Monthly black bins collections considered in Cardiff
Black bin collections could be cut to once a month in Cardiff in a bid to to increase recycling rates and cut costs.
The Labour-run council will launch a public consultation putting forward a series of possible solutions.
These include lobbying the Welsh government for "pay as you throw" powers so those who recycle pay less.
Tories have called for privatisation and priority given to the convenience of customers, not workers. A decision is due to be made in 2014.
The waste collection questionnaire comes two years after Cardiff council introduced fortnightly residual waste and weekly food scrap collections.
Since then the city's recycling rate increased from around 50% to 52%, after climbing steadily for a number of years.
But councillor Ashley Govier, the council's cabinet member for environment, said more needed to be done.
If the council does not meet the Welsh government's recycling target of 58% by 2015, it will be fined.
Mr Govier also said the council faced a potential £50m budget cut next year and his department may have to make savings of 40%.
'Cannot be bothered'
He admitted residents would not welcome monthly black bag collections.
Mr Govier said: "I think at the moment they will find that very difficult. I think there are still some people who cannot be bothered to recycle."
Suggested solutions to cutting the amount of rubbish in black bags include:
- Swapping black bags for clear bags to shame residents into recycling properly
- Limiting the number of black bags that can be put out on collection day
- Reducing the size of black wheelie bins from 240 litres to 140 litres
- Lobbying for 'pay as you throw' powers from the Welsh government, meaning those who recycle more would pay less, and charging for black bags and wheelie bins.
Mr Govier said he had a preferred option but was "keeping it under wraps".
He also said an all-encompassing bin plan for the city was not an option because different areas have a variety of needs.
"There are some areas that are already have recycling rates of 70%, like north Cardiff, but some areas in the south are only at 20%," he added.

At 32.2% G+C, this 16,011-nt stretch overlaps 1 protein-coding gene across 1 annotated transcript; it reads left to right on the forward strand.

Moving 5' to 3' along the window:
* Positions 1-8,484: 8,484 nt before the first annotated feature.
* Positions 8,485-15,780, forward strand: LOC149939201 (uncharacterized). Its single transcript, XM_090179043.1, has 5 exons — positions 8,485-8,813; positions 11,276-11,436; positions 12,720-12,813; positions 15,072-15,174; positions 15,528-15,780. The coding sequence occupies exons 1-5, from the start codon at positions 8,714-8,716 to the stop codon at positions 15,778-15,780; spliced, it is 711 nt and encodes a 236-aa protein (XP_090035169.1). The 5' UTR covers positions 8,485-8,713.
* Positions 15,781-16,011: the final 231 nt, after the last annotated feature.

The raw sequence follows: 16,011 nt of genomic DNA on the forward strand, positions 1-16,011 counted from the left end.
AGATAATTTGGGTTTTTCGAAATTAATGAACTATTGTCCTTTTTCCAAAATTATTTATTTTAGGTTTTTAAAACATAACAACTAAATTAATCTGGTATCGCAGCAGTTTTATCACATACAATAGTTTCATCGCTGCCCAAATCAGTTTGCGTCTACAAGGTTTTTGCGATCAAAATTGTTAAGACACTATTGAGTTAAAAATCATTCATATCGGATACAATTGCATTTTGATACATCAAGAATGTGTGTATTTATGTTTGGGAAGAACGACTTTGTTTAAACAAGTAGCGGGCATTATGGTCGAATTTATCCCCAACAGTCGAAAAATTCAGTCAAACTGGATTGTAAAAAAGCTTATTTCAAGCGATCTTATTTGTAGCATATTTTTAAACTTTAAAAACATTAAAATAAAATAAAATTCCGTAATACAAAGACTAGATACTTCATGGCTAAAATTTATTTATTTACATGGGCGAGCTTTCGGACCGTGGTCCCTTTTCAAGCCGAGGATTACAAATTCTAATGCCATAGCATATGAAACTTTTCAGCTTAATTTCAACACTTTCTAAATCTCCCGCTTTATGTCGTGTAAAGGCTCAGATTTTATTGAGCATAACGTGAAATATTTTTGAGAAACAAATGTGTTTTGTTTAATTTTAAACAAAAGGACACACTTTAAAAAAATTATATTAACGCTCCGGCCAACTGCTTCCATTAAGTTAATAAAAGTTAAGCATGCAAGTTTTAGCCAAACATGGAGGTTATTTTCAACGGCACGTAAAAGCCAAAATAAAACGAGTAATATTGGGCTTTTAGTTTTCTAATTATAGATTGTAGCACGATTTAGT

The council will also ask residents to give their views on possible alternative recycling collection schemes.
- kerbside sorting, with different boxes for different materials
- a three box system where three boxes stack together on a trolley that can be wheeled to the kerbside
- combining paper, card, plastics and cans in one bag, but providing a separate box for glass
- swapping green bags for green wheelie bins to protect the materials from the elements.
The Future of Waste and Recycling consultation will run for six weeks. It includes online and postal surveys and focus groups.
The findings will inform the council's next waste strategy, which is likely to be published in mid 2014.
Conservatives on the council said the authority had yet to produce figures showing whether changes in waste collection rounds had improved the service's efficiency.
Group leader David Walker said the current "job and finish" culture of the waste collection service, where staff go home after completing their round, benefited council employees rather than householders.
He said: "The whole system needs radical modernising to make it customer-centric, not employee-centric.
"They do need to see whether the private sector would do it more efficiently and at a lower cost, as many other local authorities are finding."
Fellow Tory Rod McKerlich, who sitson the environmental scrutiny committee, said: "Instead of regarding waste as something to be despised and got rid of, Cardiff council should be maximising the return it gets on it."